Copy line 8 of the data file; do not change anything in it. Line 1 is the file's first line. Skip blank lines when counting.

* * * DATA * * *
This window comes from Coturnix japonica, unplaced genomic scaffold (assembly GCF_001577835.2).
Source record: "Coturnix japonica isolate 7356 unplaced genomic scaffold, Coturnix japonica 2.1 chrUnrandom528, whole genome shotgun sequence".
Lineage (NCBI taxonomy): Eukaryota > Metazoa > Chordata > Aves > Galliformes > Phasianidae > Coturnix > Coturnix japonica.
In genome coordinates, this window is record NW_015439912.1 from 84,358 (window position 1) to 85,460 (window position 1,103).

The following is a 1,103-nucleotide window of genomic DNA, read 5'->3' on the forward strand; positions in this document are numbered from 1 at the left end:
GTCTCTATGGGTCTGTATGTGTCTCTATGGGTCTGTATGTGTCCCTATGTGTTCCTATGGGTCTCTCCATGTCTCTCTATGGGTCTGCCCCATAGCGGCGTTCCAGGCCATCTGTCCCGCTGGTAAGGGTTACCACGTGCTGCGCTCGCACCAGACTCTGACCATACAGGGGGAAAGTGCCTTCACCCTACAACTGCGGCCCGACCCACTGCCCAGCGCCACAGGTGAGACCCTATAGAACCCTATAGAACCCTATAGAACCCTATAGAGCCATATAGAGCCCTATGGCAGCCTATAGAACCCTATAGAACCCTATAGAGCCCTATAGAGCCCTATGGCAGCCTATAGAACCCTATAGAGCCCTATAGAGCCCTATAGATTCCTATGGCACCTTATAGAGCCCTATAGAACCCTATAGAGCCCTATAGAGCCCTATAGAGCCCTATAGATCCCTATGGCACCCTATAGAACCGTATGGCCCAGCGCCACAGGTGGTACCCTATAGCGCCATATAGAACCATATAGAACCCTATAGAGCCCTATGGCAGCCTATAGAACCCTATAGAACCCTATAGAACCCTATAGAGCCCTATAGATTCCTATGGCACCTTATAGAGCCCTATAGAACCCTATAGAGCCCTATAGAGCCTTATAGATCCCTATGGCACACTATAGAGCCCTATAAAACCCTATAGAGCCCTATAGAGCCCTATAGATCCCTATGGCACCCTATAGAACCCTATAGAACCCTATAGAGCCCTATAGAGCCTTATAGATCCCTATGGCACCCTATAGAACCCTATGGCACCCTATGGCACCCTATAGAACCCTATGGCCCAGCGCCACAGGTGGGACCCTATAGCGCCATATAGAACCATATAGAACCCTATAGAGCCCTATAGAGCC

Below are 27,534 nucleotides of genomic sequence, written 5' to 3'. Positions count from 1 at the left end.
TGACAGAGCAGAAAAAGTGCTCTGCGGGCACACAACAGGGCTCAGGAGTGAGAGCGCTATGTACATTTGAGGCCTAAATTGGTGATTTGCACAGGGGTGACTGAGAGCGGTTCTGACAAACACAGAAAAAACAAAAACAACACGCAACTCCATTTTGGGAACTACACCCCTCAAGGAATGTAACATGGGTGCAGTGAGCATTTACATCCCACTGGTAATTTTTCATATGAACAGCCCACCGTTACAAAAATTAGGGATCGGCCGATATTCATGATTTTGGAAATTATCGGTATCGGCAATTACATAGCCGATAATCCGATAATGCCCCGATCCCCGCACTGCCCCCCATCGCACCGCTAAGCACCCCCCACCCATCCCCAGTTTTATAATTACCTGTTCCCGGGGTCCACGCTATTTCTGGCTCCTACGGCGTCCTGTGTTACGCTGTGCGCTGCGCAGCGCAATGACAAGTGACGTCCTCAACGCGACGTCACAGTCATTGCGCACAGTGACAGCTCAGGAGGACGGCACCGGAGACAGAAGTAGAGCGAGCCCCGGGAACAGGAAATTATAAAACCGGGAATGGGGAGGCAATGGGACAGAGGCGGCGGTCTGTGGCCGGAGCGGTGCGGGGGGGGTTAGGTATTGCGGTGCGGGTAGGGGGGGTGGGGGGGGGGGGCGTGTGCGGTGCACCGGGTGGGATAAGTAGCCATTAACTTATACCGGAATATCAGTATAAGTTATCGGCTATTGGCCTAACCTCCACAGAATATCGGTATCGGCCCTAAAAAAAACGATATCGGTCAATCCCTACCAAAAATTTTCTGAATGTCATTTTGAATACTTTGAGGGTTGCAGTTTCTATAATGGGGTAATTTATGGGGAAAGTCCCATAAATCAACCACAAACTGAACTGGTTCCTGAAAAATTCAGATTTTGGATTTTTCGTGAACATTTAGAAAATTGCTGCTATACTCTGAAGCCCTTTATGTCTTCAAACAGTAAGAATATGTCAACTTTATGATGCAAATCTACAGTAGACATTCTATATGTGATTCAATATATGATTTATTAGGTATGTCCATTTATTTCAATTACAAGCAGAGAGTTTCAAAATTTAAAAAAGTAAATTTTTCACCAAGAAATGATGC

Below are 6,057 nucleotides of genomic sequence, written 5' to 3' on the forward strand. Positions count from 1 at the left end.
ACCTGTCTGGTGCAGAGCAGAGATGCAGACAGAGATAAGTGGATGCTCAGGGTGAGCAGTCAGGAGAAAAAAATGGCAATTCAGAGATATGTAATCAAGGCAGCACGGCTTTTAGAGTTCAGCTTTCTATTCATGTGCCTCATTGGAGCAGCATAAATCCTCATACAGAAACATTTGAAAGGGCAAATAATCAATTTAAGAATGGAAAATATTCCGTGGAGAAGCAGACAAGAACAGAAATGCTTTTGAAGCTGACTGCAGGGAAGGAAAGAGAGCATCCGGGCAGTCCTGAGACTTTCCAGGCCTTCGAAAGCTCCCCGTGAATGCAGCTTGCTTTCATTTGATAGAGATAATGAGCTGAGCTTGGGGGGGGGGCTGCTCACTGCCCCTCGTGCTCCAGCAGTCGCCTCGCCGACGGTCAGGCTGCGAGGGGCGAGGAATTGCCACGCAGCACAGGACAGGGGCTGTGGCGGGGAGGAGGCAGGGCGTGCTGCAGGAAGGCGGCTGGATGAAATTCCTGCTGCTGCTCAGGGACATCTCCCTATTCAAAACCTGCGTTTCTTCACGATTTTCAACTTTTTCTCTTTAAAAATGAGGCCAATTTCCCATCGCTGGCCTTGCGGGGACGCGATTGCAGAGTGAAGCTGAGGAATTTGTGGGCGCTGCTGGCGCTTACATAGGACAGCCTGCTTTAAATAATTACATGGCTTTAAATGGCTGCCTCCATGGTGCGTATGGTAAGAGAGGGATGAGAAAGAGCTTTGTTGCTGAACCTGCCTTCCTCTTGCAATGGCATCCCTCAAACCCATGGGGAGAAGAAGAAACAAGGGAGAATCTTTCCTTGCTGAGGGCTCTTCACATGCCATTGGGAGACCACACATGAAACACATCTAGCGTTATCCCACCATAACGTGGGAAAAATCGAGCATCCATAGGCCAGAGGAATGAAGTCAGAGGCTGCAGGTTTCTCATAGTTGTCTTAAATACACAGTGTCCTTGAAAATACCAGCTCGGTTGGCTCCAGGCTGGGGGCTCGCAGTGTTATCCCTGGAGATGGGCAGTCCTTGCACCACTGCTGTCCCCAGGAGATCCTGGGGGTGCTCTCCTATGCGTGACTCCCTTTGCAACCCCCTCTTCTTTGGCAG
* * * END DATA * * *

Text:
TGACAGAGCAGAAAAAGTGCTCTGCGGGCACACAACAGGGCTCAGGAGTGAGAGCGCTATGTACATTTGAGGCCTAAATTGGTGATTTGCACAGGGGTGACTGAGAGCGGTTCTGACAAACACAGAAAAAACAAAAACAACACGCAACTCCATTTTGGGAACTACACCCCTCAAGGAATGTAACATGGGTGCAGTGAGCATTTACATCCCACTGGTAATTTTTCATATGAACAGCCCACCGTTACAAAAATTAGGGATCGGCCGATATTCATGATTTTGGAAATTATCGGTATCGGCAATTACATAGCCGATAATCCGATAATGCCCCGATCCCCGCACTGCCCCCCATCGCACCGCTAAGCACCCCCCACCCATCCCCAGTTTTATAATTACCTGTTCCCGGGGTCCACGCTATTTCTGGCTCCTACGGCGTCCTGTGTTACGCTGTGCGCTGCGCAGCGCAATGACAAGTGACGTCCTCAACGCGACGTCACAGTCATTGCGCACAGTGACAGCTCAGGAGGACGGCACCGGAGACAGAAGTAGAGCGAGCCCCGGGAACAGGAAATTATAAAACCGGGAATGGGGAGGCAATGGGACAGAGGCGGCGGTCTGTGGCCGGAGCGGTGCGGGGGGGGTTAGGTATTGCGGTGCGGGTAGGGGGGGTGGGGGGGGGGGGCGTGTGCGGTGCACCGGGTGGGATAAGTAGCCATTAACTTATACCGGAATATCAGTATAAGTTATCGGCTATTGGCCTAACCTCCACAGAATATCGGTATCGGCCCTAAAAAAAACGATATCGGTCAATCCCTACCAAAAATTTTCTGAATGTCATTTTGAATACTTTGAGGGTTGCAGTTTCTATAATGGGGTAATTTATGGGGAAAGTCCCATAAATCAACCACAAACTGAACTGGTTCCTGAAAAATTCAGATTTTGGATTTTTCGTGAACATTTAGAAAATTGCTGCTATACTCTGAAGCCCTTTATGTCTTCAAACAGTAAGAATATGTCAACTTTATGATGCAAATCTACAGTAGACATTCTATATGTGATTCAATATATGATTTATTAGGTATGTCCATTTATTTCAATTACAAGCAGAGAGTTTCAAAATTTAAAAAAGTAAATTTTTCACCAAGAAATGATGC